Course Title: Bacterial Infections
Part A: Course Overview
Course Title: Bacterial Infections
Credit Points: 24.00
135H Applied Sciences
|Sem 2 2006,
Sem 2 2008,
Sem 1 2010,
Sem 2 2012,
Sem 1 2014,
Sem 1 2016
171H School of Science
|Sem 1 2018|
Course Coordinator: Dr Anna Walduck
Course Coordinator Phone: +61 3 99257145
Course Coordinator Email: email@example.com
Course Coordinator Location: 223.1.34
Course Coordinator Availability: By appointment
Pre-requisite Courses and Assumed Knowledge and Capabilities
It is assumed that you have knowledge and capabilities of microbiology at a third year undergraduate level as learnt in these required prior study courses or equivalent courses or work experience.
Required Prior Study: ONPS1054/2118 Medical Microbiology 1
or ONPS2120/1048 Medical Microbiology 2
or equivalent bacteriology courses at another institution,
and/ or ONPS Medical Microbiology 1 ONPS1054 as a co-requisite
or equivalent work experience in a microbiology laboratory .
Medical Microbiology is a central discipline in the medical sciences and is concerned with the diagnosis, prevention and treatment of infectious diseases.
This course extends the student’s understanding of the pathogenesis, epidemiology, laboratory diagnosis and control of infections, particularly those of the respiratory, intestinal and genital tracts.
The course is delivered in face-to-face lectures and practical classes with individual and group work and aims to encourage development of capabilities in critical review of microbiology literature, scientific communication, problem solving, learning in small groups, independent learning and time management.
This course has a vocational focus. It aims to prepare you in particular for a career in medical and veterinary diagnostic microbiology and research in clinical microbiology.
This course has a hurdle of 45% for both the theory and practical components of the course. This is to ensure that graduates are competent and meet industry standards.
Objectives/Learning Outcomes/Capability Development
This course contributes to the MC111 Master of Biotechnology (Clinical Microbiology, and MC158 Master of Laboratory Medicine Program Learning Outcomes,:
PLO-1 Understanding science
PLO1-2 You will demonstrate a coherent understanding of biological sciences by explaining the role and relevance of biological sciences in society. You will develop an in-depth knowledge of the specialist field of microbiology, specifically microbial pathogenesis, antimicrobial agents, clinical microbiology, and diagnosis. This will be complemented with the technical capability in handling, examining, isolating and identifying microbes,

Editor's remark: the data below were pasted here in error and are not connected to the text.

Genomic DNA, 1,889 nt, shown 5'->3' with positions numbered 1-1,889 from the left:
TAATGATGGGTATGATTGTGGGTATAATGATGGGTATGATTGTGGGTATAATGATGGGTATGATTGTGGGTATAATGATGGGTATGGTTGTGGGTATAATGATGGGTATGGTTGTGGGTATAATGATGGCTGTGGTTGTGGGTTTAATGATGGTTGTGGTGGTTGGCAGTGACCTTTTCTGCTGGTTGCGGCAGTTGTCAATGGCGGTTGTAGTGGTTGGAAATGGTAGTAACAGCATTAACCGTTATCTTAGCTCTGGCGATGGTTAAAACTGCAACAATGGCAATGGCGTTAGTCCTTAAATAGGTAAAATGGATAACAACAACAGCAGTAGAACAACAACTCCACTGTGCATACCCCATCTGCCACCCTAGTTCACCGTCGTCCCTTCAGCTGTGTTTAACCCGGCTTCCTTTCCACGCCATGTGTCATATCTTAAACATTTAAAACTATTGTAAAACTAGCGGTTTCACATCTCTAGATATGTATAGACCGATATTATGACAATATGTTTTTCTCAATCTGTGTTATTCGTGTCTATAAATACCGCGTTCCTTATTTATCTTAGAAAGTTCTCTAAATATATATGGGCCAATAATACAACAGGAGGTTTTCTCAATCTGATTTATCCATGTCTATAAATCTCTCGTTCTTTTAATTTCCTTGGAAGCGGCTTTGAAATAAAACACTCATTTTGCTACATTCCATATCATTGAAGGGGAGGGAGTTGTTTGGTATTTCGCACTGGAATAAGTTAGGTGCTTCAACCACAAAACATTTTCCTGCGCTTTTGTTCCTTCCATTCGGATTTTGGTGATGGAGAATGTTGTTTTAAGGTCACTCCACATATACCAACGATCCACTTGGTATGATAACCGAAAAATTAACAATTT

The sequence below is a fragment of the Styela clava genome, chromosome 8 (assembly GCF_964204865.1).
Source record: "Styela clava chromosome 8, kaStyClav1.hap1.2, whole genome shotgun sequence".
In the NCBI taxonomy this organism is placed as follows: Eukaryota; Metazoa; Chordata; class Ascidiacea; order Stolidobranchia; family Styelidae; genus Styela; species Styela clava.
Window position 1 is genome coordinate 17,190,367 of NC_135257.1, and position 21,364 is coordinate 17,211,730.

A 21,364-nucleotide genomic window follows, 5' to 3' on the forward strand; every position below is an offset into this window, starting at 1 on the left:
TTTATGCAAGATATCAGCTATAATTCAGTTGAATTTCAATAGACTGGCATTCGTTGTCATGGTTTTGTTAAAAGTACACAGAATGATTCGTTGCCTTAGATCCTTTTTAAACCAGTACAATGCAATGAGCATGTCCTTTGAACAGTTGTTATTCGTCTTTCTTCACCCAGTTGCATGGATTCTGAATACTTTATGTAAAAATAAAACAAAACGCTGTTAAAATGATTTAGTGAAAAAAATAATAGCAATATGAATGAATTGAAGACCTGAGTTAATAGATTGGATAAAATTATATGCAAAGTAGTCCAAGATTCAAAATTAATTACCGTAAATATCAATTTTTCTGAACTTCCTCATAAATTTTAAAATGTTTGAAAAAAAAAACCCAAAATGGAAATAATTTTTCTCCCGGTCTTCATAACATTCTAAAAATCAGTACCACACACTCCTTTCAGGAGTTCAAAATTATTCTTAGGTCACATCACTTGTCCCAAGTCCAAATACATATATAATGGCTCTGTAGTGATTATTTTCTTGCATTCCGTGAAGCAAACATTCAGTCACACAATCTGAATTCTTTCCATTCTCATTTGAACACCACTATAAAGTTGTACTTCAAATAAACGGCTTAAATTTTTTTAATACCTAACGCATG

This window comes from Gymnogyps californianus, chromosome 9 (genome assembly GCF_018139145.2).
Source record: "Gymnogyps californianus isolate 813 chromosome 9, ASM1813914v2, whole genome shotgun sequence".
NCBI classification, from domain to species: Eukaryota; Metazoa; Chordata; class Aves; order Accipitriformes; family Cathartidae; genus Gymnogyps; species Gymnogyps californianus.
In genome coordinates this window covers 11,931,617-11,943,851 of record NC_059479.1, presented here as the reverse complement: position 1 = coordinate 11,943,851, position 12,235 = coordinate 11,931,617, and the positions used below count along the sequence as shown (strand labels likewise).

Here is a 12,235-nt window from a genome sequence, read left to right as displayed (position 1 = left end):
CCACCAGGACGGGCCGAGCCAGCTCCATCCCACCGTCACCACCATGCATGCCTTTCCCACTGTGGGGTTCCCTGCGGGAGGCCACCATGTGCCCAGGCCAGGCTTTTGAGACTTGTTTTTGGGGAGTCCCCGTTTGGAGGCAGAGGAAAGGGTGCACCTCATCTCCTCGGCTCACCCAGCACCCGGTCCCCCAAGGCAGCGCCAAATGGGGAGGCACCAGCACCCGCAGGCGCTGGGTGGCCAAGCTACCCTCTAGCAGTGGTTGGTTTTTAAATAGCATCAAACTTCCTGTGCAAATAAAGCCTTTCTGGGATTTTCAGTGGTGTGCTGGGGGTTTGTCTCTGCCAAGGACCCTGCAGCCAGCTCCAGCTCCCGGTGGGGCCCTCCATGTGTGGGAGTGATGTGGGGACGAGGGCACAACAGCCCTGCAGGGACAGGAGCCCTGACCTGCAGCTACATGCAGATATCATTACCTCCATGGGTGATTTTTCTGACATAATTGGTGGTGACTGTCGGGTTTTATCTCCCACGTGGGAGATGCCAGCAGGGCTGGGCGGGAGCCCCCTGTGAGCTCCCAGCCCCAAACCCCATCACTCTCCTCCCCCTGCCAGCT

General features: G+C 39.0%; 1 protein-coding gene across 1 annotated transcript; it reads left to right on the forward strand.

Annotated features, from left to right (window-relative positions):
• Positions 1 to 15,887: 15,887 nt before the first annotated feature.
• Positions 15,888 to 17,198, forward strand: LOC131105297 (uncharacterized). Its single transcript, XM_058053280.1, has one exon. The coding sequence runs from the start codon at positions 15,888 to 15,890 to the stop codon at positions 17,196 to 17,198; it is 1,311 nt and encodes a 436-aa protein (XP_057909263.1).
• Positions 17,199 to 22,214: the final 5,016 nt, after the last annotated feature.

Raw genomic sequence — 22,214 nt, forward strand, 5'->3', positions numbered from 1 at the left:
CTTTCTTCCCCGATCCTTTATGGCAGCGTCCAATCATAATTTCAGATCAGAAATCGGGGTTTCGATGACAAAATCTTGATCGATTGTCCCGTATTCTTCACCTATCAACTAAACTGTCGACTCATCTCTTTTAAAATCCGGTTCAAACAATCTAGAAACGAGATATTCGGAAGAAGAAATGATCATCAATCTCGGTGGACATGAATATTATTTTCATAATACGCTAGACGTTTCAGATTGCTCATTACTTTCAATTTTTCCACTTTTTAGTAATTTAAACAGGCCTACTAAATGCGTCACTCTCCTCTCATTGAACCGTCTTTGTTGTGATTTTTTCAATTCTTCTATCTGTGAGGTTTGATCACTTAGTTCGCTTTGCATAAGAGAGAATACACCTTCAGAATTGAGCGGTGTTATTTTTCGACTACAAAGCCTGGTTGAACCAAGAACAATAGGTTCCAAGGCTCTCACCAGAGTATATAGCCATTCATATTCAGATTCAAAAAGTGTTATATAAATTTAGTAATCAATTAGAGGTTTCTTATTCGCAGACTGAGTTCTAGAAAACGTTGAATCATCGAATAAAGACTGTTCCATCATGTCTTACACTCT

PLO-2 Scientific knowledge
PLO2-1 You will exhibit depth and breadth of knowledge by demonstrating a well-developed understanding of biological science.
PLO2-2 You will exhibit depth and breadth of knowledge by demonstrating knowledge that biotechnology has interdisciplinary connections with other sciences.These skills will develop your research capability by, problem solving, in participating in problem-based laboratory exercises. And further your reflective capability in applying knowledge of microbiology to identify unknown organisms, to reach a diagnosis based on clinical notes and technical analysis, and also in answering case studies or quizzes.
PLO-3 Inquiry and problem solving
PLO3-1 You will be able to critically analyse and solve problems in biotechnology by gathering, synthesizing and critically evaluating information from a range of sources.
PLO3-2 You will be able to critically analyse and solve problems in biotechnology by designing and planning an investigation, including developing a testable hypothesis.
PLO3-3 You will be able to critically analyse and solve problems in biotechnology by selecting and applying practical and/or theoretical techniques with technical competence in conducting field, laboratory-based, or virtual experiments.
PLO3-4 You will be able to critically analyse and solve problems in biotechnology by collecting, accurately recording, interpreting, and drawing conclusions from scientific data.
PLO4-1 You will be an effective communicator of biological sciences by effectively communicating scientific results, information, or arguments using a range of modes (oral, written, visual) for a variety of purposes and audiences.
PLO-5 Personal and professional responsibility
PLO5-1 You will be accountable for individual learning and scientific work in biotechnology by being an independent and self-directed learner.
PLO5-2 You will be accountable for individual learning and scientific work by working effectively, responsibly, ethically, and safely in an individual or team context.
On completion of this course you should be able to:
CLO 1. Demonstrate an understanding at an advanced level of microbial virulence mechanisms and host response to infection; application of molecular techniques to medical microbiology, immunology and pathogenesis, detection of bacterial infections by being able to explain the pathogenic mechanism that are important for diagnosis of infection and understanding of the mechanisms of infectious disease.